The name Blackstone comes to my attention as I follow news of the Rio Tinto takeover. Blackstone, according to the Telegraph, is on centre stage this time as a possible rival contender for a controlling stake in Rio Tinto. Rumour also says that Blackstone is acting with full financial backings from “a Chinese sovereign wealth fund”. I’m treating this piece of news with extreme caution, after witnessing how a seemingly firm expression of intention by Baosteel’s Chairman could be dismissed as “a fabrication of the media”. It is also interesting to watch how the mass media in the West have been dancing to the tune of speculators at China’s Stock Exchanges. The price of Baosteel shares had been in decline ever since the company posted a much worse-than-expected 50 percent slide in third-quarter profits late October. I am sure some smart cookies would have made the best of the rumour to ripe some quick profits from China’s largely self-regulated stock market.
When I was looking into how this so-called “US private equity giant” was linked to the “Chinese sovereign wealth fund”, I realised that the China Investment Corporation (CIC) had paid a hefty $3 billion in May this year for a 10% stake in Blackstone. As of today, Blackstone’s share prices have plummeted by almost 36% since it went public in June this year. Some commentators predicted that CIC had learnt from its mistake and would adopt a more cautious approach to future overseas investment. They could not have been more mistaken. It makes one wonder how business decisions are made in a state-run Chinese business today. The trouble is, CIC is not the only state-run corporation that forms expensive but dubious partnerships with foreign companies in an attempt to acquire substantial holdings abroad. Citic Securities, a Chinese government-run investment bank, and Bear Stearns said they would take $1 billion stakes in each other and set up a joint venture in Hong Kong. Bear Stearns is one of those US funds that finds itself in serious trouble when the US real estate market starts to collapse recently. I agree with this commentator when he says, “The crisis at Bear is just another pin in a world of bubbles. There are plenty of others. Sooner or later (as we keep saying, and saying, and saying) bubbles and pins will come together in a dramatic display.”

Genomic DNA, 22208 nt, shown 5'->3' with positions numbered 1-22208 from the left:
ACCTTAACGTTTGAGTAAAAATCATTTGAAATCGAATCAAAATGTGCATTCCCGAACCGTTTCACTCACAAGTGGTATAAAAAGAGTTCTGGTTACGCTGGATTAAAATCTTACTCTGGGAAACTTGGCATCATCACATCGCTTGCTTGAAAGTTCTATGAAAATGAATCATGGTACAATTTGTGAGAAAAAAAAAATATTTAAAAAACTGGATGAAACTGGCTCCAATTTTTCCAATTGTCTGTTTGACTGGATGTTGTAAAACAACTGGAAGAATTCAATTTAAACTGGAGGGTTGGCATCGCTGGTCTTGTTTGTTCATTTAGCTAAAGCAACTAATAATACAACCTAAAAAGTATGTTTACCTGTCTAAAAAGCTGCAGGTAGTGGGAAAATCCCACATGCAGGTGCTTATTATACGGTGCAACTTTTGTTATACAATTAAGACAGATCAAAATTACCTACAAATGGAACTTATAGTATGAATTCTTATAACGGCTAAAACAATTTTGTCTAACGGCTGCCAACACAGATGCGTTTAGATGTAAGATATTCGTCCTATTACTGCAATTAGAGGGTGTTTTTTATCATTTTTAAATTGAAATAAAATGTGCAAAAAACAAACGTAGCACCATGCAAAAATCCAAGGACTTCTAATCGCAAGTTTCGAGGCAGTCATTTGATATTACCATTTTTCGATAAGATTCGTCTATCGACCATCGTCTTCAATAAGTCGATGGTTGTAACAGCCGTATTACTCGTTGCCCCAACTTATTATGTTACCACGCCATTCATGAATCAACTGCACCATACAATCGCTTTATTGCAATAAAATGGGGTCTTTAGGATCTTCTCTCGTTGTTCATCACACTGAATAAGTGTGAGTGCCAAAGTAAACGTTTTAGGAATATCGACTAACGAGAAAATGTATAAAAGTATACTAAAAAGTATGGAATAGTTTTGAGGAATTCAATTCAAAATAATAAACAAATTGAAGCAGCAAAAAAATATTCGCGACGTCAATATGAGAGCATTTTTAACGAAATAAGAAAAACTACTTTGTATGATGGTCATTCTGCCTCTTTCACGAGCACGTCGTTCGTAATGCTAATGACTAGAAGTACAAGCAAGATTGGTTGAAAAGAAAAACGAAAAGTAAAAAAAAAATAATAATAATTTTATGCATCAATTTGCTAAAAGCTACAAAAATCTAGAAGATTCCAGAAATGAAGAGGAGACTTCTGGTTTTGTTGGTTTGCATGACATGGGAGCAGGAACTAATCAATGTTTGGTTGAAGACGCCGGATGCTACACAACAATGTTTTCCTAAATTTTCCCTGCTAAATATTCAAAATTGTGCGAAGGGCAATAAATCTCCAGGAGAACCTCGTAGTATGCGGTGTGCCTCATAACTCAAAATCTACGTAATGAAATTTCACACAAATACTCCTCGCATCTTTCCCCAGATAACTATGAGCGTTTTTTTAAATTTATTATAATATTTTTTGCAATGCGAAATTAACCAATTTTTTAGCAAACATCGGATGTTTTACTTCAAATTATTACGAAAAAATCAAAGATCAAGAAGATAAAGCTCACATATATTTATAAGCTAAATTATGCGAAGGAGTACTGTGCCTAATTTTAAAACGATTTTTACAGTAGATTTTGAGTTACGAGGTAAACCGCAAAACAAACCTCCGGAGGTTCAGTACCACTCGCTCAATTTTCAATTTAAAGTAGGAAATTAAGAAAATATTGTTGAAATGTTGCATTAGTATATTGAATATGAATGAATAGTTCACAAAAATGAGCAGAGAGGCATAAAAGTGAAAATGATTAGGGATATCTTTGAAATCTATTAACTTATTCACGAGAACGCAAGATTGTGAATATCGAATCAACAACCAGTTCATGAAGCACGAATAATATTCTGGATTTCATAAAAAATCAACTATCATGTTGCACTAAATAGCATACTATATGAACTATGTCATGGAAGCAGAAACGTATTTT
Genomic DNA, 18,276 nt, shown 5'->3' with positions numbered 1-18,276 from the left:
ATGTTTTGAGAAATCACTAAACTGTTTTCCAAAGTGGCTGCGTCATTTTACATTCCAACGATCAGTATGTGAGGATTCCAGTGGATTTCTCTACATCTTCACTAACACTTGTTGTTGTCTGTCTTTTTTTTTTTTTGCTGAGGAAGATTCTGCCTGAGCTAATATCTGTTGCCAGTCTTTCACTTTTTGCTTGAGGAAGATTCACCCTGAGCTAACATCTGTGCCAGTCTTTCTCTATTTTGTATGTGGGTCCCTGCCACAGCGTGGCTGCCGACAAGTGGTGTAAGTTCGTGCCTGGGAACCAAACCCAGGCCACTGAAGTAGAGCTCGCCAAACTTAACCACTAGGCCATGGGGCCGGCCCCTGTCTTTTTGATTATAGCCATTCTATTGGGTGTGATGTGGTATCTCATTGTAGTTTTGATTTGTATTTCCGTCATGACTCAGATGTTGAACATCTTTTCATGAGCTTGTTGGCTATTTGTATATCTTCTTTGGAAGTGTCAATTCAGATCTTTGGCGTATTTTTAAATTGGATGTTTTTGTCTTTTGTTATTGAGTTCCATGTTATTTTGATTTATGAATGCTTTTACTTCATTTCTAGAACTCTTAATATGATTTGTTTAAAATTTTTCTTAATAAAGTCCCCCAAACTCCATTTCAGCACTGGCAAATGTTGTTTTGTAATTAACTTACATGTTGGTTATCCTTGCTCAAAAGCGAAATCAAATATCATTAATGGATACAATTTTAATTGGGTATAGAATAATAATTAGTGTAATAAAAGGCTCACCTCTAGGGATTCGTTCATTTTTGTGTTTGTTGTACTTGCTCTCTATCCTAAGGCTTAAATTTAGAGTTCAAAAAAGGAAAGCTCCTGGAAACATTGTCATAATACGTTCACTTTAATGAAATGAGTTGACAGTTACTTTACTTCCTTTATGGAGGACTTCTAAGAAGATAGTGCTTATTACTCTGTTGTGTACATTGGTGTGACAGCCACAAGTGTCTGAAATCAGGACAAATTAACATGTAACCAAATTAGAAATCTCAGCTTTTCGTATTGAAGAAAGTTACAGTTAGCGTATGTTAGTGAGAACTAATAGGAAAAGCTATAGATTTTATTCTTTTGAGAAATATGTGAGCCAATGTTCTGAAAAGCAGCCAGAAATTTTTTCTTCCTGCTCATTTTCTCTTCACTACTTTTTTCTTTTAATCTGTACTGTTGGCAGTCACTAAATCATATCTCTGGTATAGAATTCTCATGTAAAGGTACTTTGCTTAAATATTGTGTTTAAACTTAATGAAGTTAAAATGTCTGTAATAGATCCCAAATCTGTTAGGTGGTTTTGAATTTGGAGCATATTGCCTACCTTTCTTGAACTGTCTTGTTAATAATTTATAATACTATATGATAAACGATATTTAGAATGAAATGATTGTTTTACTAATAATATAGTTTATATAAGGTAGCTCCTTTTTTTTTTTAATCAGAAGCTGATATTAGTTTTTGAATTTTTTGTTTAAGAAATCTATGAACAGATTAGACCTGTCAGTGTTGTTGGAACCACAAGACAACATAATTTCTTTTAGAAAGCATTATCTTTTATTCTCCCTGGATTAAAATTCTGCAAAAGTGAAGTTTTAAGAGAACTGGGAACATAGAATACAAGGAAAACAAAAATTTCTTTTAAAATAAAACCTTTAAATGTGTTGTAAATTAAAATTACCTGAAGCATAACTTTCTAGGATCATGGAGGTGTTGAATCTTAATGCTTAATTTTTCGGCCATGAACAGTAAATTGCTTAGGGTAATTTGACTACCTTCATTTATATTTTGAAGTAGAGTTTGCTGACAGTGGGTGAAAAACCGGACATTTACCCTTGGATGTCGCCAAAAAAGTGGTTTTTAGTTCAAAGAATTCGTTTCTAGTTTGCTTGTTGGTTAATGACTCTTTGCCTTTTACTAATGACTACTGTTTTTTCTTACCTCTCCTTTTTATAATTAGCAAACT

No one can save Chinese state-run businesses from disasters until they learn how to separate gems from trash. The trouble is: who will hold them accountable as long as the Chinese Communist Party is accountable to no one and holds itself above the law?